Aerobic exercise training induces angiogenesis. The mechanisms and physiological signals which trigger exercise-induced angiogenesis are poorly understood. The objective of this study is to elucidate the growth factors responsible for exercise-induced angiogenesis and the pathways through which angiogenesis is initiated. And physiological variable which changes as a result of exercise could potentially trigger angiogenesis. Among the potential initiating signals for exercise-induced angiogenesis are exercise intensity, tissue hypoxia, tissue acid-base status, increases in muscle blood flow, increases in muscle perfusion pressure, nitric oxide, and prostacyclin. In diseases such as renal failure and certain cardiopulmonary diseases, a reduction in the capillary to muscle fiber ratio has been observed. By understanding the mechanisms which trigger exercise-induced angiogenesis, the capillary to muscle fiber ratio could be improved in these patients. Improvements in the capillary to muscle fiber ratio could result in improvements in the conductance of O2 and improve the condition of these patients.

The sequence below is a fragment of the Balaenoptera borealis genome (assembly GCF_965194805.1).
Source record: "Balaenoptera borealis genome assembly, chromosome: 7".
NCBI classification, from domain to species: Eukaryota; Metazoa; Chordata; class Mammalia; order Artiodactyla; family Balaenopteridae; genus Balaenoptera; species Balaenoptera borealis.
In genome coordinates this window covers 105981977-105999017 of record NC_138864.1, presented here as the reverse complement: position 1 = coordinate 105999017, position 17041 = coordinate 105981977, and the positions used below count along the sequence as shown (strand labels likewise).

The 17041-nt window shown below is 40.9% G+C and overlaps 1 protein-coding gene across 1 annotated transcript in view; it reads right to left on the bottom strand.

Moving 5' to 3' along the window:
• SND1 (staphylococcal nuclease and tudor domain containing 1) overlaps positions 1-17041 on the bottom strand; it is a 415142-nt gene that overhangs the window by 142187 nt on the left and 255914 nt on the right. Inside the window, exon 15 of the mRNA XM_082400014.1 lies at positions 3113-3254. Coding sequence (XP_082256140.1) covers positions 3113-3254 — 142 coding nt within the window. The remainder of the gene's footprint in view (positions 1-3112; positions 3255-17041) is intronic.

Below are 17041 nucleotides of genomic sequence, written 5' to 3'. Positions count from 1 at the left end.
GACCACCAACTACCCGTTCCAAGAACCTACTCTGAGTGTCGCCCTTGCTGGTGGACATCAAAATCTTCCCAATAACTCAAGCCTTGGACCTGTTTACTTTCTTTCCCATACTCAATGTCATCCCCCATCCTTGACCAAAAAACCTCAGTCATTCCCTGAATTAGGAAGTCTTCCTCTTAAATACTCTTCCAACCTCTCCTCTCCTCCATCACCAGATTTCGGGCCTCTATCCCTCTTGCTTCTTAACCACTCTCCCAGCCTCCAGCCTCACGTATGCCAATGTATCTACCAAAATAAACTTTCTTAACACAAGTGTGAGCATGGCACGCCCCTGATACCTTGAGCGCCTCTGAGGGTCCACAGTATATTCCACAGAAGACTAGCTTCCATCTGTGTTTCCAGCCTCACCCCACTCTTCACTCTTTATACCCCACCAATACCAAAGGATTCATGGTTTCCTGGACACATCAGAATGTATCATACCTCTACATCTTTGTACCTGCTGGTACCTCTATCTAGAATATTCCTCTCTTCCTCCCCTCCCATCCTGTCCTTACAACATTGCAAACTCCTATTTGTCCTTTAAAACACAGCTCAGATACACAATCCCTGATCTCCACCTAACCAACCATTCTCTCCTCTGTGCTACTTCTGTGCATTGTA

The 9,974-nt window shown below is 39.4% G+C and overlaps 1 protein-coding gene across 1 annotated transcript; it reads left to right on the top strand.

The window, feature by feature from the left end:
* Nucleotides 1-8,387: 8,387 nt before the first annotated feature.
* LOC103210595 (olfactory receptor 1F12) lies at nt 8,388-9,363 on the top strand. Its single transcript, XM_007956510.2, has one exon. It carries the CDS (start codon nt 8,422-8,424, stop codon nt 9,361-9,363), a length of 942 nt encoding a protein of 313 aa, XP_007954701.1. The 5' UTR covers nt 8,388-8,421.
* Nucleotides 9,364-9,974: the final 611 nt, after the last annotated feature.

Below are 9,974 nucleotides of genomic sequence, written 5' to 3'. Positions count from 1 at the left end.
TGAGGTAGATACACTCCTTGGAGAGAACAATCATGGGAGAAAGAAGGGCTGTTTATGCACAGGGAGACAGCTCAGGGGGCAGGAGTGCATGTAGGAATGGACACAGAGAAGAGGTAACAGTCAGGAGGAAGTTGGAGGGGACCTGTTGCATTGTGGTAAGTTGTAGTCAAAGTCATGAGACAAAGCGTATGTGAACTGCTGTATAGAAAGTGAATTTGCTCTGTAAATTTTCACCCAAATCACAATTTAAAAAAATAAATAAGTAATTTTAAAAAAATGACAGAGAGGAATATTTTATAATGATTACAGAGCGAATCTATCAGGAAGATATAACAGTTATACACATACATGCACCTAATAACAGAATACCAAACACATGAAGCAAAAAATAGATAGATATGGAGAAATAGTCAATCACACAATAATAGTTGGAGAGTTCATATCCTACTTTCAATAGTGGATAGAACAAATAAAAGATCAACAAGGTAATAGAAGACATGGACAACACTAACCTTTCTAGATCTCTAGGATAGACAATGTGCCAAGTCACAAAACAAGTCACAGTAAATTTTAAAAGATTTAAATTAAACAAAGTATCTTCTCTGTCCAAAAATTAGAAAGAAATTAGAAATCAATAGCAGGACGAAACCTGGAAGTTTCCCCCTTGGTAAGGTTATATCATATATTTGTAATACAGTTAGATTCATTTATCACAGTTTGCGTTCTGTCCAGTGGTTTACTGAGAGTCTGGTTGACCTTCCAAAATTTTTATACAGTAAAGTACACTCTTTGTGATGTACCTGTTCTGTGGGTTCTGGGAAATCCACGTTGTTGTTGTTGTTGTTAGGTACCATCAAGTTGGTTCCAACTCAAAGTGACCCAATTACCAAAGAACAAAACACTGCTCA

National Institute of Health (NIH)
National Heart, Lung, and Blood Institute (NHLBI)
Postdoctoral Individual National Research Service Award (F32)
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Special Emphasis Panel (ZRG2-PSF (02))
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University of California San Diego
Internal Medicine/Medicine
Schools of Medicine
La Jolla
United States
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Gavin, T P; Wagner, P D (2002) Attenuation of the exercise-induced increase in skeletal muscle Flt-1 mRNA by nitric oxide synthase inhibition. Acta Physiol Scand 175:201-9
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